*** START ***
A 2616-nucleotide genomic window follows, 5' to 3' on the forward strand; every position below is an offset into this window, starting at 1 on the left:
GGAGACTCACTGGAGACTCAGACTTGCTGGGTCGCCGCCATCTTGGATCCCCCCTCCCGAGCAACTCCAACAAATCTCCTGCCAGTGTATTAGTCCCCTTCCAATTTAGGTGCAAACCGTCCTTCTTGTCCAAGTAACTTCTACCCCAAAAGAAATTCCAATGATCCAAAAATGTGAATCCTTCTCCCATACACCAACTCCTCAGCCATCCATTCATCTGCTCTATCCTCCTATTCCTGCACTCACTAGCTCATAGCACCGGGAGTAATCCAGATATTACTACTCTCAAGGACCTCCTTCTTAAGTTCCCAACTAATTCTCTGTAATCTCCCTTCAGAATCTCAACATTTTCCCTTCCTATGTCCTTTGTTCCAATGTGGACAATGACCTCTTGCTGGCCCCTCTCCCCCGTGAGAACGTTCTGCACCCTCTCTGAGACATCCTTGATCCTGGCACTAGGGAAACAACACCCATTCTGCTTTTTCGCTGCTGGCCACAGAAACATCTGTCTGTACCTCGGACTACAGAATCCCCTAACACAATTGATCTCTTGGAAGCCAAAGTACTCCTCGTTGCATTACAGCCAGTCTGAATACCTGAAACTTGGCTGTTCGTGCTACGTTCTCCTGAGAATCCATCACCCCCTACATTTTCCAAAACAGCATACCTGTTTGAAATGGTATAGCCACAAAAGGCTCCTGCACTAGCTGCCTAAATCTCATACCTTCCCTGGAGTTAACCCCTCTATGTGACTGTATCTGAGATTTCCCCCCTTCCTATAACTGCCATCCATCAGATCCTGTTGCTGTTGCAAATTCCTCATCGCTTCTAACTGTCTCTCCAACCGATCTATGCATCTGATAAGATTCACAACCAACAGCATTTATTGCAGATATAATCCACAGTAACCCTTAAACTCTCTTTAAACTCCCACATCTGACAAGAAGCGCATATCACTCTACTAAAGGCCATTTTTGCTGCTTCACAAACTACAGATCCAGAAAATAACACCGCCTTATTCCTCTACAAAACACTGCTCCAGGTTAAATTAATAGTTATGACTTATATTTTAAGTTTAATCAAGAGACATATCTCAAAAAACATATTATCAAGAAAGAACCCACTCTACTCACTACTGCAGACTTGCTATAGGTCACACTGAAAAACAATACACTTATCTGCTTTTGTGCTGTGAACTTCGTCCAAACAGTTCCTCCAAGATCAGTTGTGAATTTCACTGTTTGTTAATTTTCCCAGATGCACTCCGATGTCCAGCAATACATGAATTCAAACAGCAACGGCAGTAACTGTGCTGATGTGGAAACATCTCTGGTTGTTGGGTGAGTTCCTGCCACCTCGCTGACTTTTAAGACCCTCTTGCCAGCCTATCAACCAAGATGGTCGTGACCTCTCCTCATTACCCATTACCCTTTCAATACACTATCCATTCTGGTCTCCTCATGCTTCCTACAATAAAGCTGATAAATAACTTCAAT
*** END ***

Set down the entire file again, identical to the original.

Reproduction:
A 2616-nucleotide genomic window follows, 5' to 3' on the forward strand; every position below is an offset into this window, starting at 1 on the left:
GGAGACTCACTGGAGACTCAGACTTGCTGGGTCGCCGCCATCTTGGATCCCCCCTCCCGAGCAACTCCAACAAATCTCCTGCCAGTGTATTAGTCCCCTTCCAATTTAGGTGCAAACCGTCCTTCTTGTCCAAGTAACTTCTACCCCAAAAGAAATTCCAATGATCCAAAAATGTGAATCCTTCTCCCATACACCAACTCCTCAGCCATCCATTCATCTGCTCTATCCTCCTATTCCTGCACTCACTAGCTCATAGCACCGGGAGTAATCCAGATATTACTACTCTCAAGGACCTCCTTCTTAAGTTCCCAACTAATTCTCTGTAATCTCCCTTCAGAATCTCAACATTTTCCCTTCCTATGTCCTTTGTTCCAATGTGGACAATGACCTCTTGCTGGCCCCTCTCCCCCGTGAGAACGTTCTGCACCCTCTCTGAGACATCCTTGATCCTGGCACTAGGGAAACAACACCCATTCTGCTTTTTCGCTGCTGGCCACAGAAACATCTGTCTGTACCTCGGACTACAGAATCCCCTAACACAATTGATCTCTTGGAAGCCAAAGTACTCCTCGTTGCATTACAGCCAGTCTGAATACCTGAAACTTGGCTGTTCGTGCTACGTTCTCCTGAGAATCCATCACCCCCTACATTTTCCAAAACAGCATACCTGTTTGAAATGGTATAGCCACAAAAGGCTCCTGCACTAGCTGCCTAAATCTCATACCTTCCCTGGAGTTAACCCCTCTATGTGACTGTATCTGAGATTTCCCCCCTTCCTATAACTGCCATCCATCAGATCCTGTTGCTGTTGCAAATTCCTCATCGCTTCTAACTGTCTCTCCAACCGATCTATGCATCTGATAAGATTCACAACCAACAGCATTTATTGCAGATATAATCCACAGTAACCCTTAAACTCTCTTTAAACTCCCACATCTGACAAGAAGCGCATATCACTCTACTAAAGGCCATTTTTGCTGCTTCACAAACTACAGATCCAGAAAATAACACCGCCTTATTCCTCTACAAAACACTGCTCCAGGTTAAATTAATAGTTATGACTTATATTTTAAGTTTAATCAAGAGACATATCTCAAAAAACATATTATCAAGAAAGAACCCACTCTACTCACTACTGCAGACTTGCTATAGGTCACACTGAAAAACAATACACTTATCTGCTTTTGTGCTGTGAACTTCGTCCAAACAGTTCCTCCAAGATCAGTTGTGAATTTCACTGTTTGTTAATTTTCCCAGATGCACTCCGATGTCCAGCAATACATGAATTCAAACAGCAACGGCAGTAACTGTGCTGATGTGGAAACATCTCTGGTTGTTGGGTGAGTTCCTGCCACCTCGCTGACTTTTAAGACCCTCTTGCCAGCCTATCAACCAAGATGGTCGTGACCTCTCCTCATTACCCATTACCCTTTCAATACACTATCCATTCTGGTCTCCTCATGCTTCCTACAATAAAGCTGATAAATAACTTCAAT